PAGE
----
The victims of the massacre were identified as Joyce Fienburg, 75, a retired university research specialist; Dr. Richard Gottfried, 65, a dentist; Rose Mallinger, 97, whose 61-year-old daughter Andrea Wedner was also shot, hospitalized and expected to fully recover; Jerry Rabinowitz, 66, an admired family physician; Rosenthal brothers Cecil, 59, and David, 54, active synagogue members (David was initially safe but went back to try to help his brother); Sylvan and Bernice Simon, 86 and 84 respectively and married in this synagogue 62 years ago; Daniel Stein, 71, a new grandfather; Melvin Wax, 88, a retired accountant who was leading Shabbat services in the synagogue’s basement at the time of the shooting; and Irving Younger, 69, a family man and grandfather.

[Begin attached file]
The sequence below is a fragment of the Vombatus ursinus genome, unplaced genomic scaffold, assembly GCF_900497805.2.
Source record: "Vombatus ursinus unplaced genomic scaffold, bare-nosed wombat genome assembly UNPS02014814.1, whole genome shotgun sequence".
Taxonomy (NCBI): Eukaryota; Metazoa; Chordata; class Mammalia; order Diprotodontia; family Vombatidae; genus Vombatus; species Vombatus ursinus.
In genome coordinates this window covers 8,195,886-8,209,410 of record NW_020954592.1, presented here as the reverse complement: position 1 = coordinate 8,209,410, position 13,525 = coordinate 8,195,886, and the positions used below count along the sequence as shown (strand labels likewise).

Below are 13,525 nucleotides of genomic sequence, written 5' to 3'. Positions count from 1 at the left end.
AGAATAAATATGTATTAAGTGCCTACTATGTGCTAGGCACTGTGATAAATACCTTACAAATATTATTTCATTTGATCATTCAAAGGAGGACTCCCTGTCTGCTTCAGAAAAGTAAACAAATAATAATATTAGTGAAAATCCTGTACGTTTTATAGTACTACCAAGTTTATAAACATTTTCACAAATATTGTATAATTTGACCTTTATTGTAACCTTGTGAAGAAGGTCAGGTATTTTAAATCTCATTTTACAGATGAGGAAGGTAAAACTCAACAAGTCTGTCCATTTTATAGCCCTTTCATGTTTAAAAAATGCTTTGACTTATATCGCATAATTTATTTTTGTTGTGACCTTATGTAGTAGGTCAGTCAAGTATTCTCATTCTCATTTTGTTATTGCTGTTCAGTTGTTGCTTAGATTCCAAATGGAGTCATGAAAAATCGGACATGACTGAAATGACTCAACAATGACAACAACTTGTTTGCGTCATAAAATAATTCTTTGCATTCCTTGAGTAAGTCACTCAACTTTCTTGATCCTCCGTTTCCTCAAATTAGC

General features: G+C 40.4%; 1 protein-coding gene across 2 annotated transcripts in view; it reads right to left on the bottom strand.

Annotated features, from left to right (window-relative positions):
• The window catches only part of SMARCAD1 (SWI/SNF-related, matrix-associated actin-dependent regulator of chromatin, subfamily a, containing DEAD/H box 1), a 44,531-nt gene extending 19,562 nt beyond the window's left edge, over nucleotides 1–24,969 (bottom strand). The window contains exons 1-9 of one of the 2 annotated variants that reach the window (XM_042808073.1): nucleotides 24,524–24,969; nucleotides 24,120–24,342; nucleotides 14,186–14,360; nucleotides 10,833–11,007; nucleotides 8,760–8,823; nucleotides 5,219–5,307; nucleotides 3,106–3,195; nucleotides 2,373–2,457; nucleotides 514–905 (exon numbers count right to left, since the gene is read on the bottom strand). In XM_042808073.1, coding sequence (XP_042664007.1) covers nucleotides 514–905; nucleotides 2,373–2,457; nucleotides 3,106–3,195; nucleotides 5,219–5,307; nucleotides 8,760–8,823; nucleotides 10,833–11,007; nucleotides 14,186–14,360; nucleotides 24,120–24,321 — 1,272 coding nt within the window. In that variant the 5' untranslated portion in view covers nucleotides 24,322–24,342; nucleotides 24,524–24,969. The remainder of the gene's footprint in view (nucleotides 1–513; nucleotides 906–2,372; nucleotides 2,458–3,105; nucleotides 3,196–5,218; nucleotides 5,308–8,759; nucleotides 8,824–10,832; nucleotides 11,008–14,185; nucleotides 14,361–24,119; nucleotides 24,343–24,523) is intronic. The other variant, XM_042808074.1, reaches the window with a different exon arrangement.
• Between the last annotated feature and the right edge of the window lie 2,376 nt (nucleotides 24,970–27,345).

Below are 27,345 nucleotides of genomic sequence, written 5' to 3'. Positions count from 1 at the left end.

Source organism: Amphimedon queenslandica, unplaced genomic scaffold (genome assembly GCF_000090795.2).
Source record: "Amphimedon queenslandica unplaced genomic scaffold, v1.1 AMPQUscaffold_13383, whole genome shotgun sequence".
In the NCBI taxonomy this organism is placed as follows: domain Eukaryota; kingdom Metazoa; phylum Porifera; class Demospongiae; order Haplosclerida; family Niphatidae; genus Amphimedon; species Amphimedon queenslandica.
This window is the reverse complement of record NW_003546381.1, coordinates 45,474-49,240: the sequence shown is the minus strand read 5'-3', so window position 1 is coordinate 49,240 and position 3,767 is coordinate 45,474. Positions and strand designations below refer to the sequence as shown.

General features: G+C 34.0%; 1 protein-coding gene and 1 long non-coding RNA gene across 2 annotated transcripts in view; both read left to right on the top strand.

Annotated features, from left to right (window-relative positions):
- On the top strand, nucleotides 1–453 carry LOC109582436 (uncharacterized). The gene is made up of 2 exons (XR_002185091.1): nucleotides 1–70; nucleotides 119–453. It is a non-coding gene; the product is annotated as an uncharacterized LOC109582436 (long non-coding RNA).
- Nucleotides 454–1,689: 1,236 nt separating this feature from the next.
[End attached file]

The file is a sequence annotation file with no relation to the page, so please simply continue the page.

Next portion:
Besides Wedner, those wounded in the shooting include Daniel Leger, 70, a nurse and a chaplain at UPMC Presbyterian Hospital, where he remains in critical condition after two surgeries; four male police officers, one critical; and two male officers treated and released. One officer remained in the hospital as of Nov. 1.
The shooter, 46-year-old Robert Bowers, was also shot by officers, but survived. At Pittsburgh’s Allegheny General Hospital, Jewish doctors and nurses worked to save his life. One news report quoted Dr. Jeffrey Cohen, Tree of Life synagogue member and president of Allegheny General, as saying the gunman was shouting, “I want to kill all the Jews,” yet “the first three people who took care of him were Jewish.” The gunman was charged Oct. 31 in a 44-count hate-crime indictment.
U.S. Bishops React
The Catholic response to the deadly shootings was prompt, from clergy to Catholic neighbors in the Squirrel Hill area.